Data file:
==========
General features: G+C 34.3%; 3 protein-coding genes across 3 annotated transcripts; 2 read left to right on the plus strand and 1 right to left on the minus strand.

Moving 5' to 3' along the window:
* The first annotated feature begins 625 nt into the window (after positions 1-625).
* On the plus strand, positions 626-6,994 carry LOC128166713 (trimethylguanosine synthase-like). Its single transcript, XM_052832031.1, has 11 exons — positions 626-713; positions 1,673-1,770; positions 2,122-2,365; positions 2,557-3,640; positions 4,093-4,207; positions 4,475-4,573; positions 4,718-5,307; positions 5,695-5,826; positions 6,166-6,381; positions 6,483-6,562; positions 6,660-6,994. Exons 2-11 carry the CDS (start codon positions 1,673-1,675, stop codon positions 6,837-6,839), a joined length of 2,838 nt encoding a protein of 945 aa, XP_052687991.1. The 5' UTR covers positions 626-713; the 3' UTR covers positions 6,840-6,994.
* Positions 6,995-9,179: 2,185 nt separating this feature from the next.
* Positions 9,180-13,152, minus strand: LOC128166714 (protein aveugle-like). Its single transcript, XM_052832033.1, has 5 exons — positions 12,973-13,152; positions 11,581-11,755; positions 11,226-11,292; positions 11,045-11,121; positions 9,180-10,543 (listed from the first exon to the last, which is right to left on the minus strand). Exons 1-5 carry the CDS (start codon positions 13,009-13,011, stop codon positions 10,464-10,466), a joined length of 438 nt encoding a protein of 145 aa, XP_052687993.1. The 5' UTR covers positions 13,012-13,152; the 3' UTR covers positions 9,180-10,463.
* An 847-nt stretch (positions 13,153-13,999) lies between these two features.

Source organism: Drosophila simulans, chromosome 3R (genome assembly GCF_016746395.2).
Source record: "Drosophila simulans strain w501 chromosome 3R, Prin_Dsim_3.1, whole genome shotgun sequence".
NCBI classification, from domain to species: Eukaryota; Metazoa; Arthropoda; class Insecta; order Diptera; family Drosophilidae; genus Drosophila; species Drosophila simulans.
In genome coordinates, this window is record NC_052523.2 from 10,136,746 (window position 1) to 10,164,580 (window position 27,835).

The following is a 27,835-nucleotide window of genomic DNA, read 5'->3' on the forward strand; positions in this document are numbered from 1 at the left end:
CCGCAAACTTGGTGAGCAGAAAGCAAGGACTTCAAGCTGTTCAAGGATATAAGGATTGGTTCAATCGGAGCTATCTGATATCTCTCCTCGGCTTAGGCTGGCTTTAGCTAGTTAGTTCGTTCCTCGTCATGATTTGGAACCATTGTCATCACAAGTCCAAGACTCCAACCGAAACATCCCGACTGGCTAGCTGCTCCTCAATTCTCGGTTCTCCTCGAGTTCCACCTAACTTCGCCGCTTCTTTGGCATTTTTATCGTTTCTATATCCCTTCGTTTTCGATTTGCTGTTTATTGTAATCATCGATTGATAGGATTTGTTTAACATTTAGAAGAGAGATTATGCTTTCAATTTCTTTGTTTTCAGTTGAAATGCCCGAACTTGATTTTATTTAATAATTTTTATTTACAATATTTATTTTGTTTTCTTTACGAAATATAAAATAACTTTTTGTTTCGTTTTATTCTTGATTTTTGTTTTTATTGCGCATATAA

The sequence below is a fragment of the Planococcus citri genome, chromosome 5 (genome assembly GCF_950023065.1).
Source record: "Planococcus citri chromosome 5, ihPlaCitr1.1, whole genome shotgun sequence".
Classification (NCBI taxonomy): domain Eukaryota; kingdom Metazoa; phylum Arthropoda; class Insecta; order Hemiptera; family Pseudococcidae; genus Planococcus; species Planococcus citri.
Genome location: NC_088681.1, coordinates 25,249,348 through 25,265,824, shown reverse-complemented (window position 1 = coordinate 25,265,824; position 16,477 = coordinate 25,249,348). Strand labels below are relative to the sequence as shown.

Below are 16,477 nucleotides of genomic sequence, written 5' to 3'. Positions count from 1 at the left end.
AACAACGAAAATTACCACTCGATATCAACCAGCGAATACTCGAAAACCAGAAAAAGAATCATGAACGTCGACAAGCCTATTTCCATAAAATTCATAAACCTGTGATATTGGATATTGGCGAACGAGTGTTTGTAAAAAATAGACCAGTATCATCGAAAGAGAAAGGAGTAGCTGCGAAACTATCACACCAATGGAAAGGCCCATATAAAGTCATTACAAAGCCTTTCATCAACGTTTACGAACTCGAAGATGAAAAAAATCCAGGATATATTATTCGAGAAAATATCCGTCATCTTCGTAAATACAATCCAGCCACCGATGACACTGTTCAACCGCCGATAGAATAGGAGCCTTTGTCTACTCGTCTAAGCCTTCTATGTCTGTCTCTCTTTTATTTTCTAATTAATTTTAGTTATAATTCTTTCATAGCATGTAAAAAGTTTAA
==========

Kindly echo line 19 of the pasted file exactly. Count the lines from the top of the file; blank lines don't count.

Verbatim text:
AACAACGAAAATTACCACTCGATATCAACCAGCGAATACTCGAAAACCAGAAAAAGAATCATGAACGTCGACAAGCCTATTTCCATAAAATTCATAAACCTGTGATATTGGATATTGGCGAACGAGTGTTTGTAAAAAATAGACCAGTATCATCGAAAGAGAAAGGAGTAGCTGCGAAACTATCACACCAATGGAAAGGCCCATATAAAGTCATTACAAAGCCTTTCATCAACGTTTACGAACTCGAAGATGAAAAAAATCCAGGATATATTATTCGAGAAAATATCCGTCATCTTCGTAAATACAATCCAGCCACCGATGACACTGTTCAACCGCCGATAGAATAGGAGCCTTTGTCTACTCGTCTAAGCCTTCTATGTCTGTCTCTCTTTTATTTTCTAATTAATTTTAGTTATAATTCTTTCATAGCATGTAAAAAGTTTAA